A Warrior’s Pledge: James Bishop
As part of Phase III, each No Barriers Warriors participant is asked to create a pledge at the end of their expedition. The pledge is an opportunity to work towards a meaningful personal goal and create a lasting connection to the No Barriers community. We hope you are inspired by the stories of how our Warriors Alumni are continuing to move forward and live a No Barriers Life.
What was your Pledge?
a. Health and happy family – For the past 8 months, my family and I have been watching weight by eating right (I am down 40 pounds). We exercise (most of the time together) and have been planning activities (runs/walks, fundraisers, etc.).
b. Find a new job – I’ve been applying but no luck so far. Often I speak with HR and I worry that saying I am a disabled veteran may not be good, but I’m continuing to apply.
c. Move into a new home – The move is in the works; we are cleaning up and preparing current home.
d. Travel with my wife – We planned a trip to Colorado in July 2017 and traveling to Hawaii in 2018 is being discussed.
e. Spend time with my family – Every other week we plan small activities like movies, dinner, bike riding or a visit to the mall.
f. Build a strong retirement – I’m confident that this is on track given my 28 years with the military and 20 years (Nov ’17) with Raytheon.
How did it feel to accomplish your Pledge?
Overall it felt good, but I have a shadow feeling that something will pop up and tear down what I’ve built. I do work with other veterans and talk to them about what I have done or am doing to help inspire them, though I don’t know if it’s always effective. I ran for and won the Raytheon Veterans VP (RAYVETs) position which covers 7 states. My goal is to help hire veterans, help veterans with resumes, promote science and math with JROTC high schools and support the SMILES charity that builds homes for 100% disabled veterans.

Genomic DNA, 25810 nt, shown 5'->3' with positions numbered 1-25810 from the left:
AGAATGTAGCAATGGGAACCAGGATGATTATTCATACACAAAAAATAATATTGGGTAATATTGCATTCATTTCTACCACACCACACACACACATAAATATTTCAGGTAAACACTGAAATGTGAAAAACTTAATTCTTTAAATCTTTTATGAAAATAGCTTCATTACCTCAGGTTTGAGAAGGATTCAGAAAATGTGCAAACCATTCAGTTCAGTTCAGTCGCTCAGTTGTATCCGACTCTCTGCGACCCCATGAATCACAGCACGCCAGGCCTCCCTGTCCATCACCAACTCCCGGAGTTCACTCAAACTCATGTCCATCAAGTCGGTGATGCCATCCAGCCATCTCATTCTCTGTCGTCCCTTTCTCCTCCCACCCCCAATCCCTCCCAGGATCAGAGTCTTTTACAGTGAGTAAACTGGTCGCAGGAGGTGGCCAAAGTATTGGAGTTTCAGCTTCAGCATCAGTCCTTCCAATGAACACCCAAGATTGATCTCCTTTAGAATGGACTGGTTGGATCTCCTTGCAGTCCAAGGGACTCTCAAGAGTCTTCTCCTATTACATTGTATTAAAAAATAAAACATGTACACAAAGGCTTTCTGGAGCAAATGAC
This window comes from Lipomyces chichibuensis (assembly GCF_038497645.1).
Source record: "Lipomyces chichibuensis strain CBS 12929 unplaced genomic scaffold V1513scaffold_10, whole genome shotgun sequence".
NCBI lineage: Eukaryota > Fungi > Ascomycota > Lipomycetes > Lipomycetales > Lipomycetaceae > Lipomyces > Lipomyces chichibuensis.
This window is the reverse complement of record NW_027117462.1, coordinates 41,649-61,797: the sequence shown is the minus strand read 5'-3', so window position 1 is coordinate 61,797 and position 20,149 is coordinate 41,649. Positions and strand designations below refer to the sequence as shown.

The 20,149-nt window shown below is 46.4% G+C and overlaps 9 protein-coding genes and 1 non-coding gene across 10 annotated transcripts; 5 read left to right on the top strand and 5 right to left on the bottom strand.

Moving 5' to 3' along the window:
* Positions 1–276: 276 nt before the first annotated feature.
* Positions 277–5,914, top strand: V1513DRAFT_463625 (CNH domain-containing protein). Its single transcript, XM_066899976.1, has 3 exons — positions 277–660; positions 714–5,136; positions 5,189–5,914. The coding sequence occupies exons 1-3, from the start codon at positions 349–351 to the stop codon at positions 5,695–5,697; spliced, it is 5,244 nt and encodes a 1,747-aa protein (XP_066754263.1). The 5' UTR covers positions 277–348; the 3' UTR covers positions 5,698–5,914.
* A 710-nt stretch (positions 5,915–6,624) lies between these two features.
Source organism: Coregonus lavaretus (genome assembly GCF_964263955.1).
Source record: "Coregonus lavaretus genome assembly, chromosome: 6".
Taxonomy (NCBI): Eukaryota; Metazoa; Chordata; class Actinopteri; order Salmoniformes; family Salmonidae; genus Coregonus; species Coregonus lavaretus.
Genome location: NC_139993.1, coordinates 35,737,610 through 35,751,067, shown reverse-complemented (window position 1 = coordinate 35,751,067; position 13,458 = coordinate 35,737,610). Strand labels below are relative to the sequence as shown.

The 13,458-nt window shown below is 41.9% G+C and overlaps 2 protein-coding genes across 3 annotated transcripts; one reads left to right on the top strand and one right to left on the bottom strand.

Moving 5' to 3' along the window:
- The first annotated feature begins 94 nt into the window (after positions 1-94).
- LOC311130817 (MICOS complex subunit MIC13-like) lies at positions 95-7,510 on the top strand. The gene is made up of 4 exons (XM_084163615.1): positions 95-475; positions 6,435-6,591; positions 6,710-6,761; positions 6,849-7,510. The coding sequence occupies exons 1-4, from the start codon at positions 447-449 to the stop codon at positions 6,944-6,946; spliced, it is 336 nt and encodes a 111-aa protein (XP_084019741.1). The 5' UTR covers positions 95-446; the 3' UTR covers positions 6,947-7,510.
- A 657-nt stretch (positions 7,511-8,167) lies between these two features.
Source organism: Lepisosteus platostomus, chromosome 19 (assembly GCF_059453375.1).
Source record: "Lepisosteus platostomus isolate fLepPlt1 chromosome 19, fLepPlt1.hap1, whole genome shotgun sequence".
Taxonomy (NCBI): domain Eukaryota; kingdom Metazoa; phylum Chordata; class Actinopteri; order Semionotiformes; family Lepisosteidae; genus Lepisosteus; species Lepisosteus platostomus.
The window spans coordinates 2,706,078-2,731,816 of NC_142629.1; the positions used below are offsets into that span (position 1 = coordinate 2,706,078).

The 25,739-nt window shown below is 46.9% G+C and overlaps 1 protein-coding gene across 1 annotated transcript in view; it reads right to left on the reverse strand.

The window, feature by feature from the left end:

What are some of the barriers you overcame to accomplish your Pledge?
Reviewing myself; what I can do and cannot do, how I do my planning, and talking with my family.
I had a major setback in December 2016 when an artery in my throat opened up 3 days after having my tonsils removed. I lost 40% of my blood and was in intensive care but I did recover and enjoyed another Christmas with my family. It was close.
“I stopped trying to please everyone, just focused on me with weight and exercise that helped with doing activities with family.”
What advice would you give to fellow alumni as they work towards accomplishing their own Pledge?
Start with yourself, with something small and build on how you want to be with your appearance, education, or activities so then you can reach out to your family, home, neighborhood, etc. Don’t sweat the small stuff.